Leisure time in which we want to be able to do what we choose, and frequently many would like that to be just brain candy for a little bit.

Also, I think some of the snark is coming from those who have precious little leisure time, and this is coming across as a bit of a gentle scold about "you could be using that half hour better", or we are thinking of those who don't frequent this site because they don't have that time.
posted by EmpressCallipygos at 7:29 AM on April 28 [2 favorites]


It's a great idea, but this essay just seems naive? There's a whole bunch of really notable stuff already written about this, like Aldous Huxley's Doors of Perception in 1954, or William Blake in "The Marriage of Heaven and Hell" in 1790:
If the doors of perception were cleansed every thing would appear to man as it is, Infinite. For man has closed himself up, till he sees all things thro' narrow chinks of his cavern.
Or so many religious texts from contemplative traditions/practices, and etc. While I'm really glad that Johnstone has discovered this in her own life, I'm unsure what her essay adds to discourse on the subject.

(My own screen name is an expression of this very concept: open your doors of perception, loosen your filters.)
posted by LooseFilter at 7:33 AM on April 28 [4 favorites]


I do really wish the author (and all the authors of similar pieces to this) took the additional step of asking themselves, "if this is important, how might I induce the experience of wonder in other people," or even "how can I help make others' lives more conducive to curiosity and wonder" rather than stopping themselves at the easy and self-congratulatory stage of, essentially, polemic advice column. Which, to be perfectly frank, just gives me another thing to feel shitty about not "cultivating" for myself, in addition to the "grit," "hustle," "gratitude" and general demented American cheer that I am expected to muster as I attempt to keep my family fed. (But I guess this is all just a narrative I have bought into by not being sufficiently curious beyond the material conditions of my everyday reality!)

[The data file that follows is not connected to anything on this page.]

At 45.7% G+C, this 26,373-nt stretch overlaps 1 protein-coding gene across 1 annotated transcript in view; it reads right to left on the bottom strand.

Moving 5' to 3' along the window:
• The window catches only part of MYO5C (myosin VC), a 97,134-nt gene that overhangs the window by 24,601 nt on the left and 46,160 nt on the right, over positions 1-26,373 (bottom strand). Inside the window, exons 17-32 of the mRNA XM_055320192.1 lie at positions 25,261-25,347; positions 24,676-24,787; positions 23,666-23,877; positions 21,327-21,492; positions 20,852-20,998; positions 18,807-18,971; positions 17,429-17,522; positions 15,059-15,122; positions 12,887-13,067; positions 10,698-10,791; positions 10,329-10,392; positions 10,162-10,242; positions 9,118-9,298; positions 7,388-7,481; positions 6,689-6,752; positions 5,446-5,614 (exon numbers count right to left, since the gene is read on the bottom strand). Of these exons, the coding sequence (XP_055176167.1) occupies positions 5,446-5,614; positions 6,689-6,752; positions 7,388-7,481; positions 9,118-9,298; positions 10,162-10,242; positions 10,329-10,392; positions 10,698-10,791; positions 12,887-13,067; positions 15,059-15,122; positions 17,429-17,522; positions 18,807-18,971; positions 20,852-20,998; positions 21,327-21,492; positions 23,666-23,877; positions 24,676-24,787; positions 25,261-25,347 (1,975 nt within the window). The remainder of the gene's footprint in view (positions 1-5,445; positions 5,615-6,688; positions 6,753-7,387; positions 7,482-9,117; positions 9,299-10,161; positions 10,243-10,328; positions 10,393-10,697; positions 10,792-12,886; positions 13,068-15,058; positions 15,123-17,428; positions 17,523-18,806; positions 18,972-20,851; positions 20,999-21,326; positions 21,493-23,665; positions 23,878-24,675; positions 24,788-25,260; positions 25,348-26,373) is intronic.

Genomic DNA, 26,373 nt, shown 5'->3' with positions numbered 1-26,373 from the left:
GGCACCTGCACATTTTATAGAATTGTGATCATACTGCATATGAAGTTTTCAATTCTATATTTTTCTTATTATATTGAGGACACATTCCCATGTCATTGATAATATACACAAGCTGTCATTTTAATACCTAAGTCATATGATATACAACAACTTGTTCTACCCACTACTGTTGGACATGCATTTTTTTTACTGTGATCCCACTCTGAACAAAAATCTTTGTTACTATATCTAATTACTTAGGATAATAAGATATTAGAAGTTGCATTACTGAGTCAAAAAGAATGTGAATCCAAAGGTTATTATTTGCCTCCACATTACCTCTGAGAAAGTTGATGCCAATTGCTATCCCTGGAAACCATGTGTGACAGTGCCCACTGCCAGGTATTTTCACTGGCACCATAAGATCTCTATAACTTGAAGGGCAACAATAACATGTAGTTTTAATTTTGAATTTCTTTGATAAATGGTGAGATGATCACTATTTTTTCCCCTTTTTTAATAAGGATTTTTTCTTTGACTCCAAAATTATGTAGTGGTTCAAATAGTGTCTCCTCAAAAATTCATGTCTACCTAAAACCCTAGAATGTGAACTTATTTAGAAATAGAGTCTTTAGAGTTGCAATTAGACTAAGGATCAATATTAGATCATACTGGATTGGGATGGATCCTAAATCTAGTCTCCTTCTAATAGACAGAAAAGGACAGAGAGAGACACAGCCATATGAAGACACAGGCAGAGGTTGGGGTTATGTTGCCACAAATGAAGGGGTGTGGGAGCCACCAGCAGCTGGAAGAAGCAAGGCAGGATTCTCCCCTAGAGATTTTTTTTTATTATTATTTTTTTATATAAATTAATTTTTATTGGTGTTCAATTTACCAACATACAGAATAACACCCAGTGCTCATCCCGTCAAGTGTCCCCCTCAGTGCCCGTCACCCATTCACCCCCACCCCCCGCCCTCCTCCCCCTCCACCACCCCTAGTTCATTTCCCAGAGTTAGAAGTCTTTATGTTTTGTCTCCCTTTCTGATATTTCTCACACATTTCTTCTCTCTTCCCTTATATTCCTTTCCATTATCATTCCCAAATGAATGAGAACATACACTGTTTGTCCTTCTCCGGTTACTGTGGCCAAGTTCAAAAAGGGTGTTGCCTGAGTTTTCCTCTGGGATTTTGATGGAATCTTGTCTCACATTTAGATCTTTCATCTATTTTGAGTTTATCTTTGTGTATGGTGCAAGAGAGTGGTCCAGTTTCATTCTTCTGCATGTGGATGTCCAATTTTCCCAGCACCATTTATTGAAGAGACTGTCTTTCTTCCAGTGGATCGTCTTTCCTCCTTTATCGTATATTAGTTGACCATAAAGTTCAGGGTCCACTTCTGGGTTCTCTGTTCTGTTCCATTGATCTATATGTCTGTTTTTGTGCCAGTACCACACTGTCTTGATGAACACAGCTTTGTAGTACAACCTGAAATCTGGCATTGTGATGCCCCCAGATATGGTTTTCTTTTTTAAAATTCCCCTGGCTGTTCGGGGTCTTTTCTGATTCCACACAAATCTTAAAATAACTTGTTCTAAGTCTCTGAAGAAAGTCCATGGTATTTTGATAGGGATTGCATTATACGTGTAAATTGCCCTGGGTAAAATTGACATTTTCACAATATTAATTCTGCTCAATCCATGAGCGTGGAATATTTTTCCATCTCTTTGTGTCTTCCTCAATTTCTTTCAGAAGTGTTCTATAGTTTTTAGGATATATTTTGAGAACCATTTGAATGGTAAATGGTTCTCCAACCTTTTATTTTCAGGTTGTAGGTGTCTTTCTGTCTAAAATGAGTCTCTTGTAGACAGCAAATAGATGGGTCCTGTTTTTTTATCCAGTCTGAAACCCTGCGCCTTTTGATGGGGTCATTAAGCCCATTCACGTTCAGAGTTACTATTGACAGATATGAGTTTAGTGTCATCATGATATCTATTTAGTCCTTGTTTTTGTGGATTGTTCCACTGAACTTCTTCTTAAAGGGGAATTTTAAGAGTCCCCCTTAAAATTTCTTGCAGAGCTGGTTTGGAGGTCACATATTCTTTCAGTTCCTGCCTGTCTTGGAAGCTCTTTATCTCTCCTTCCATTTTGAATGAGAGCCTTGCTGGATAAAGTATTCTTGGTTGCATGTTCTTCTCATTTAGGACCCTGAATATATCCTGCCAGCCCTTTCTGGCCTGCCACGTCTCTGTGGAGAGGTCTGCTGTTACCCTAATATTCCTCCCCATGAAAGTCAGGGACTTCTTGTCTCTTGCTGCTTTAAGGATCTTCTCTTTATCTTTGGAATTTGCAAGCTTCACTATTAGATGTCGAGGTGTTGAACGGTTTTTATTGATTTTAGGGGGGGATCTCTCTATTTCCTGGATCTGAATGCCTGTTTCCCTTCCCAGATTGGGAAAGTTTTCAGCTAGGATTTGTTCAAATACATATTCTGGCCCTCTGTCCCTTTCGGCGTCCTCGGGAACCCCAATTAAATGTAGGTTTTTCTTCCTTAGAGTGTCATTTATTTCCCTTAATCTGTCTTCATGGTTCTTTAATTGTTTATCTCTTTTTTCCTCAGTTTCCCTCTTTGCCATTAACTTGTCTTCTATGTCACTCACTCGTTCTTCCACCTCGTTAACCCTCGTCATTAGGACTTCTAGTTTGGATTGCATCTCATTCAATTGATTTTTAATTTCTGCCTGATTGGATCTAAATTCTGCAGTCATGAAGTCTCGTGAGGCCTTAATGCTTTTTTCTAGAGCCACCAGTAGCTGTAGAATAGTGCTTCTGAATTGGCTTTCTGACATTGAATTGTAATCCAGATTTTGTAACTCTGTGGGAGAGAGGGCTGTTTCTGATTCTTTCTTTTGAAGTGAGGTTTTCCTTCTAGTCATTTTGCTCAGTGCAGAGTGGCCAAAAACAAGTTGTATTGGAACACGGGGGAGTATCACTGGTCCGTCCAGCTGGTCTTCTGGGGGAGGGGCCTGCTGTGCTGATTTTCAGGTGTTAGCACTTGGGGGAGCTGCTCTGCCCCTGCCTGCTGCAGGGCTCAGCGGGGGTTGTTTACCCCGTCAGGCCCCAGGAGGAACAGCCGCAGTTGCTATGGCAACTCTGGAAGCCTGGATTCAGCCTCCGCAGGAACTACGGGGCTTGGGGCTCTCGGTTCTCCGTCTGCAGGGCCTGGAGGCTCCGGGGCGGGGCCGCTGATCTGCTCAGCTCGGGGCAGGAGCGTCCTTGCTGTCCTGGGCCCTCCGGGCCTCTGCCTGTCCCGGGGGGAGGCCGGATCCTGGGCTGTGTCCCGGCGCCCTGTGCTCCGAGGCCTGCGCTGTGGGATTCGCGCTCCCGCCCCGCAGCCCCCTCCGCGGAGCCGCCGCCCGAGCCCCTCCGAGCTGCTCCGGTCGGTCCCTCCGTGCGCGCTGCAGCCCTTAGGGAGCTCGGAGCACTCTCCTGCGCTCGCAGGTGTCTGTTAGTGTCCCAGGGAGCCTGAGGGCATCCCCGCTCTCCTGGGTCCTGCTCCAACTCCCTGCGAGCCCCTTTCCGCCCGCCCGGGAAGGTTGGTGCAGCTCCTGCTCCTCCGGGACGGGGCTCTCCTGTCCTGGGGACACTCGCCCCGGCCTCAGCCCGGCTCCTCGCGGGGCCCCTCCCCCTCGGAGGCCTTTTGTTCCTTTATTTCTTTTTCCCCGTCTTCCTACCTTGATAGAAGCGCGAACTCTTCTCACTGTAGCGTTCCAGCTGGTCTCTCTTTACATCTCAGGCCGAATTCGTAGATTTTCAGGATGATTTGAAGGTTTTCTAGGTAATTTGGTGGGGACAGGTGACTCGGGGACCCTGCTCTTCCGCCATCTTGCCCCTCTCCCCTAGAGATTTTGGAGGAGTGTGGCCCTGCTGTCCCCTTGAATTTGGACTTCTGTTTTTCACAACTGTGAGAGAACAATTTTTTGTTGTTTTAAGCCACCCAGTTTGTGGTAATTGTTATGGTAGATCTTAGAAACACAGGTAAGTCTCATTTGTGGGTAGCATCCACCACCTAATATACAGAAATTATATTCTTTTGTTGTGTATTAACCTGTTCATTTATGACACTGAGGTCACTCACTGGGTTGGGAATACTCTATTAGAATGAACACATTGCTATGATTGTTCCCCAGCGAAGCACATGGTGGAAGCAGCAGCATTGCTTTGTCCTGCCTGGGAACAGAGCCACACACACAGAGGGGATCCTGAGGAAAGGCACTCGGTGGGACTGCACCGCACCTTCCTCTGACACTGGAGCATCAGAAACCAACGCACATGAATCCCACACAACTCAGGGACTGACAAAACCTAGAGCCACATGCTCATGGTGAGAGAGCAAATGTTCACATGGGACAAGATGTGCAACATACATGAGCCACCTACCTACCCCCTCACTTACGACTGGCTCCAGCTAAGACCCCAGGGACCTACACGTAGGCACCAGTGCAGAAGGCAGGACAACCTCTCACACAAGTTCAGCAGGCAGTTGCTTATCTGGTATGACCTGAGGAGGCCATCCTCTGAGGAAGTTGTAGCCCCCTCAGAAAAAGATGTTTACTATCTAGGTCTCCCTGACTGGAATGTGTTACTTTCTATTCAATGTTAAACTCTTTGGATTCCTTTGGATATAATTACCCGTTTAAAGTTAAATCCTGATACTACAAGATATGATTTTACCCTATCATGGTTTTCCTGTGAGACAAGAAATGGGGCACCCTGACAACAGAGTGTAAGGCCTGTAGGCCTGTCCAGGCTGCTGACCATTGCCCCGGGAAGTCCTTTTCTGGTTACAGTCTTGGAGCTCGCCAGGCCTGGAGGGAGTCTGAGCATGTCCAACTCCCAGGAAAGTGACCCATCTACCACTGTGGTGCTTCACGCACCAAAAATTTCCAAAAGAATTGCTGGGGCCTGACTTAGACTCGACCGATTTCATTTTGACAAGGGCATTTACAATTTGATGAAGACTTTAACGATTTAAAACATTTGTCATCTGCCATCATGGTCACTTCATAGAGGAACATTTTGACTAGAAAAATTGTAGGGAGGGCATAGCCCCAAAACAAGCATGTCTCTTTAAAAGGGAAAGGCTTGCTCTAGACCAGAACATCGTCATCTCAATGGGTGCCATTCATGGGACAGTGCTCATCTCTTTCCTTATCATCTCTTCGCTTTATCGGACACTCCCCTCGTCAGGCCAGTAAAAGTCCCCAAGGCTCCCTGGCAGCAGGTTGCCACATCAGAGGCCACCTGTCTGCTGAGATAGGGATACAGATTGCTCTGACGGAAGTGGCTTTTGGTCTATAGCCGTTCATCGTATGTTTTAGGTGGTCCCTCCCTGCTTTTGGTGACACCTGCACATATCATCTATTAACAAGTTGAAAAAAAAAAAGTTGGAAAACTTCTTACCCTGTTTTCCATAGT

That unnecessary snark aside, I don't think a writing derived in good faith from legitimate curiosity or "wonder" would be this insulting and dismissive of everyday experience. If this is the theoretical portion of a grant application to provide experiences of wonder to low-income people then great! As a slightly-scolding treatise on why I should hack my human "operating system" toward wonder, I am... curious about its motivations.
posted by EL-O-ESS at 7:40 AM on April 28 [7 favorites]


Sea otters are renowned for their playful curiosity. When a sea otter goes and checks out a scuba diver, they’re not doing it with the intention of coming away with any conclusions.